|photo credit: Sandro Varni|
|photo credit: Sandro Varni|
|photo credit: Sandro Varni|
Thursday, January 28, 2016
Watching the workmen in Piazza San Marco late yesterday afternoon hurrying to complete the large stage and its extensions before the activities of Carnevale begin in earnest this weekend I found myself feeling sorry for any designer charged with the task of devising a set of magical temporary structures in what has long been one of the most fantastic squares in Europe. Even the most whimsical vision realized in lumber has no hope of ever competing with just the basilica of San Marco alone, its eccentricities and excesses and exoticism. It's that strange instance in which something especially constructed for a holiday can't help but be rather dull compared to the same old structure you see everyday.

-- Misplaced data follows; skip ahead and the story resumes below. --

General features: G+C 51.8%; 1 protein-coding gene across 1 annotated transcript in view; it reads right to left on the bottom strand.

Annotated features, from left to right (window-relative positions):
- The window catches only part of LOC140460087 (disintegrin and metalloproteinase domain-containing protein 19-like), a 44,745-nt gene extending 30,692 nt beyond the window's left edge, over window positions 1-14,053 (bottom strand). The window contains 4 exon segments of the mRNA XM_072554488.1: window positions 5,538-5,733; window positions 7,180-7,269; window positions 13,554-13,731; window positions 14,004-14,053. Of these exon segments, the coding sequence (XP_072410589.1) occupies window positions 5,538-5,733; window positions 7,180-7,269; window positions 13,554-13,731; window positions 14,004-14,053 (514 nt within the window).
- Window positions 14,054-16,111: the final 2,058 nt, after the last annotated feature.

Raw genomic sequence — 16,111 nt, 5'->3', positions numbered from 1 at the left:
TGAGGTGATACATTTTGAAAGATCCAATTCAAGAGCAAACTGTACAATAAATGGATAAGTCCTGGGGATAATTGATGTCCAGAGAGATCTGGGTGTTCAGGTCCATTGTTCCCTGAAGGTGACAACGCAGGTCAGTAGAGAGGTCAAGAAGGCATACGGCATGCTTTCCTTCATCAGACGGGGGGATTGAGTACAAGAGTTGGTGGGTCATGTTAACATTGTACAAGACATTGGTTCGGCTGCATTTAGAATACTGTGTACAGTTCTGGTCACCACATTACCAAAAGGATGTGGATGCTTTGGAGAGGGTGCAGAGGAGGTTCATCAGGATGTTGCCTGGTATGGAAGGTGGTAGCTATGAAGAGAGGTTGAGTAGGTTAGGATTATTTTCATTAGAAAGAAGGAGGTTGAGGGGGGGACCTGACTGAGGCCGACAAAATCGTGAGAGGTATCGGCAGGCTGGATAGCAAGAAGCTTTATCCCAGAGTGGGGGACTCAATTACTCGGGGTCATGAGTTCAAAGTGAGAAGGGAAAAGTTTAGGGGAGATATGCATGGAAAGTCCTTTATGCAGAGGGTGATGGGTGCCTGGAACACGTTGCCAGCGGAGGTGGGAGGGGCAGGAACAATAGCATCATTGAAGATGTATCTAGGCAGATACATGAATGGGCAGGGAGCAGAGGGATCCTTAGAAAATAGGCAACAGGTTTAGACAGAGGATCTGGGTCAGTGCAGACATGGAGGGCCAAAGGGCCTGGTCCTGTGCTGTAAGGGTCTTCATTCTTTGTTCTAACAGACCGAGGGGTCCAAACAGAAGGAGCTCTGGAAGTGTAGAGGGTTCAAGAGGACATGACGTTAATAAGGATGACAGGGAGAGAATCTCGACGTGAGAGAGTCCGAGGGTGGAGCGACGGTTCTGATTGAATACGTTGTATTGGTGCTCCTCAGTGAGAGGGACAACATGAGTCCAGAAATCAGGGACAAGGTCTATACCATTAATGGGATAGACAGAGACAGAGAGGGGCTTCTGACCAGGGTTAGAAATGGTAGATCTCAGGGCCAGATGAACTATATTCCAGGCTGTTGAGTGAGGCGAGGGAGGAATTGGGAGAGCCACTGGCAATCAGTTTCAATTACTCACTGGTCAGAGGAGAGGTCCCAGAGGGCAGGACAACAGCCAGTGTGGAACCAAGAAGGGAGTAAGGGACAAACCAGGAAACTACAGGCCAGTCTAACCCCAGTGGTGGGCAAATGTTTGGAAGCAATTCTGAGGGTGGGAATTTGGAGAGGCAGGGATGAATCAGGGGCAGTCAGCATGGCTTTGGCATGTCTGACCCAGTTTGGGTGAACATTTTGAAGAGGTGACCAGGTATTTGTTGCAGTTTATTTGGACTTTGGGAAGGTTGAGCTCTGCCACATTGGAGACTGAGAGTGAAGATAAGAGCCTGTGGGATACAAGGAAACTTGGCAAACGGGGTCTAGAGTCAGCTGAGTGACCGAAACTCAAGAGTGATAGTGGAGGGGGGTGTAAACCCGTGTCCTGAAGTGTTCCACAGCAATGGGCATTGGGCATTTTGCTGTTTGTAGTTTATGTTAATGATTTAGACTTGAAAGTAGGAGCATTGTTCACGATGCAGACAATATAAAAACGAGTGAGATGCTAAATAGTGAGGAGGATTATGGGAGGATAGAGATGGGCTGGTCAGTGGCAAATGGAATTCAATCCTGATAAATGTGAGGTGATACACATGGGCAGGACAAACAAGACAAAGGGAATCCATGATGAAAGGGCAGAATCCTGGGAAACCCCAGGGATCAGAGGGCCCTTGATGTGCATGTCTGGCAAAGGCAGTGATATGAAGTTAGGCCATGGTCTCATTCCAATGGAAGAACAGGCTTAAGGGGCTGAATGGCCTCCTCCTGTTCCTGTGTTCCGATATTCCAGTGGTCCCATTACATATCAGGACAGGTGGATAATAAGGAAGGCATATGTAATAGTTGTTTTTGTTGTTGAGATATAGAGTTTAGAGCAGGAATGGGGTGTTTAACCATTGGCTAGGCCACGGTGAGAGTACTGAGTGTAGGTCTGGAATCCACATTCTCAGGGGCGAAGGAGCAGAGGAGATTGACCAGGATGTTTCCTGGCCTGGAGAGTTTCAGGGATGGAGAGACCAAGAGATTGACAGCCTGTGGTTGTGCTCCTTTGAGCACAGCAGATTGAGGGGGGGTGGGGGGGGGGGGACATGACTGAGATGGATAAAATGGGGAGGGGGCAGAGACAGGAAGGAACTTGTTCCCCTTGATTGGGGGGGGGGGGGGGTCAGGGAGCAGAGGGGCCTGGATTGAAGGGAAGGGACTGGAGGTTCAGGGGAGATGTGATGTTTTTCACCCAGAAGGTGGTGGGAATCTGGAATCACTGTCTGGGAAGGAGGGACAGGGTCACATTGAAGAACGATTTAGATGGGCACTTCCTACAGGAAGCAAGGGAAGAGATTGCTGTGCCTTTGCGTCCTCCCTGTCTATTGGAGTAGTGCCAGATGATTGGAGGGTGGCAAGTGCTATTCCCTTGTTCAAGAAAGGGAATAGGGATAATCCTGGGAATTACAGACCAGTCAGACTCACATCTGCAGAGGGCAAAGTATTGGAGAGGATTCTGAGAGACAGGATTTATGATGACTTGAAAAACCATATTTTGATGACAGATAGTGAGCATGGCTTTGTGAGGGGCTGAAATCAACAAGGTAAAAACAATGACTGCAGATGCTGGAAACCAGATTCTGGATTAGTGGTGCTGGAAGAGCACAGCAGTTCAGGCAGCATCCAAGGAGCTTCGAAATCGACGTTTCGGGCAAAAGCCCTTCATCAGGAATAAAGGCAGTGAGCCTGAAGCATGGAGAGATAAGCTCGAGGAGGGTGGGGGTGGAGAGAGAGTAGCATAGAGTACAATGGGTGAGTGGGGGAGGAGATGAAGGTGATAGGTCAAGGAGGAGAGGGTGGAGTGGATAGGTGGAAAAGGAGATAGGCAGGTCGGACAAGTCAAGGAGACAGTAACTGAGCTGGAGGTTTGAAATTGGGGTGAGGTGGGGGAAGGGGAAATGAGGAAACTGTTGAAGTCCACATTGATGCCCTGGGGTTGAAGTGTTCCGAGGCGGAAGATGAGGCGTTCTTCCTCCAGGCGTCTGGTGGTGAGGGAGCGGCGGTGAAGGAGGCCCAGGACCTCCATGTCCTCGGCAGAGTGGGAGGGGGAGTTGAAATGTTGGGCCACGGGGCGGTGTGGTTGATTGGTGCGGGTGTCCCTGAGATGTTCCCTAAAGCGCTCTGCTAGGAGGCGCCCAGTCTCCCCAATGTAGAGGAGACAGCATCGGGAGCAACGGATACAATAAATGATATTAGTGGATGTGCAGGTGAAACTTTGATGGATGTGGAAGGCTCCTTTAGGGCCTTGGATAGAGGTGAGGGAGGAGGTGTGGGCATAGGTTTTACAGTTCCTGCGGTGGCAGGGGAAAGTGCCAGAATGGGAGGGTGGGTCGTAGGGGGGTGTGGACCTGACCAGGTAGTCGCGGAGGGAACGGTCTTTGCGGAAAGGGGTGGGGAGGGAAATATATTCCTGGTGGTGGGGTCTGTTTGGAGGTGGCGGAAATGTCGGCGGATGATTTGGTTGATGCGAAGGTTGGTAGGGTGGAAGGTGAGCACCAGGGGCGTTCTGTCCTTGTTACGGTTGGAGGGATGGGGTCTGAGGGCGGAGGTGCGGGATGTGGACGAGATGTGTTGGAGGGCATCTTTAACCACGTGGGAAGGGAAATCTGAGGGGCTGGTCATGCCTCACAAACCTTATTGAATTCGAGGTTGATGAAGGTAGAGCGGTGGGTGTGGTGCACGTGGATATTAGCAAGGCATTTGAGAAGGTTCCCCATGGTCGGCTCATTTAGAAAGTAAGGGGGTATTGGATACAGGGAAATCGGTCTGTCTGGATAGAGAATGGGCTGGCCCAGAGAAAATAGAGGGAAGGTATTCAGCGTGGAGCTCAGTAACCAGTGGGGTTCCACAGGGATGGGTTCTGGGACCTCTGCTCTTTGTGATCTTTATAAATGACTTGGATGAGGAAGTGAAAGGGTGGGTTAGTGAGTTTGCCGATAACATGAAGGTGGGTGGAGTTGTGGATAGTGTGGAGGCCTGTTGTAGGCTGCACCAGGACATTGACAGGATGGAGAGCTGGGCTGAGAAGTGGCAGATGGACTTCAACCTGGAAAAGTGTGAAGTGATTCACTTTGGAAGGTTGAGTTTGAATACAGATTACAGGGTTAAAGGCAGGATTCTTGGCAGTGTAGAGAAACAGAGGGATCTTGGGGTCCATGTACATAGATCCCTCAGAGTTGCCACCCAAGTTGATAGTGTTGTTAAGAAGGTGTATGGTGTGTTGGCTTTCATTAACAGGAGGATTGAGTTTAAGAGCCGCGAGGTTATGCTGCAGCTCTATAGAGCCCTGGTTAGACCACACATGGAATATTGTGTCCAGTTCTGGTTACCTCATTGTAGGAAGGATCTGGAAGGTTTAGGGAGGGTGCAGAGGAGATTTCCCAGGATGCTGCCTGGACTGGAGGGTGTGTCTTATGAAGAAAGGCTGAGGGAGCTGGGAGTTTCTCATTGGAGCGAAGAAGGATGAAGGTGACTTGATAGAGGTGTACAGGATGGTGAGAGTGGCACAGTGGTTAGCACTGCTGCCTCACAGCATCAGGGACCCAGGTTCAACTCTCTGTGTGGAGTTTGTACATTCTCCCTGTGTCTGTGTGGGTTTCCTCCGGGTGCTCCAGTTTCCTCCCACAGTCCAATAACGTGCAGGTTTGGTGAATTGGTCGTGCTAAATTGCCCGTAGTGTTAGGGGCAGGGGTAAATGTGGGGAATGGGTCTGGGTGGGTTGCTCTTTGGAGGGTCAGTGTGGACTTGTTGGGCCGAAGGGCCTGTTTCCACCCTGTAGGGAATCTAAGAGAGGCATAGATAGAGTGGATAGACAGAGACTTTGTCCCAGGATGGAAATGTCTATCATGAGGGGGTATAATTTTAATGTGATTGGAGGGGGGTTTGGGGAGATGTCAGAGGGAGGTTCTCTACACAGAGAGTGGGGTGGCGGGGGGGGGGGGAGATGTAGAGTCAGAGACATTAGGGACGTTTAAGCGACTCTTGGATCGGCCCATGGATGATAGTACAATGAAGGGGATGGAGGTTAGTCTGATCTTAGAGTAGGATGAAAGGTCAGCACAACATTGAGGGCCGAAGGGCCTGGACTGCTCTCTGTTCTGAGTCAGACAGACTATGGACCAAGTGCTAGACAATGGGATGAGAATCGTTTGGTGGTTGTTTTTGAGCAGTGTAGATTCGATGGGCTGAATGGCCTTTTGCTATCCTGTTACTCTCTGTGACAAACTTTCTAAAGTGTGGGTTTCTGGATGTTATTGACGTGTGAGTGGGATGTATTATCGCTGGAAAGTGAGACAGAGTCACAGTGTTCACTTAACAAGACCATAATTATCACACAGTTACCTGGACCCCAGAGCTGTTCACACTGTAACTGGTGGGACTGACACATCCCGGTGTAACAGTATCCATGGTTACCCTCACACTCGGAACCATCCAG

Monday, January 25, 2016
Most Venetians I know don't get too excited about Carnevale, unless they're young children, the parents of young children (to a somewhat lesser degree), or business people who profit from the crowds (to a calculating degree). The absence of much Venetian involvement in the festivities is why Piazza San Marco can sometimes feel more like a convention center to me during Carnevale than a festive civic center or the "grandest drawing room in Europe." The Venetian spirit of Carnevale is usually found in these weeks on calli or in campi or patronati (parish halls beside the churches) away from the Piazza.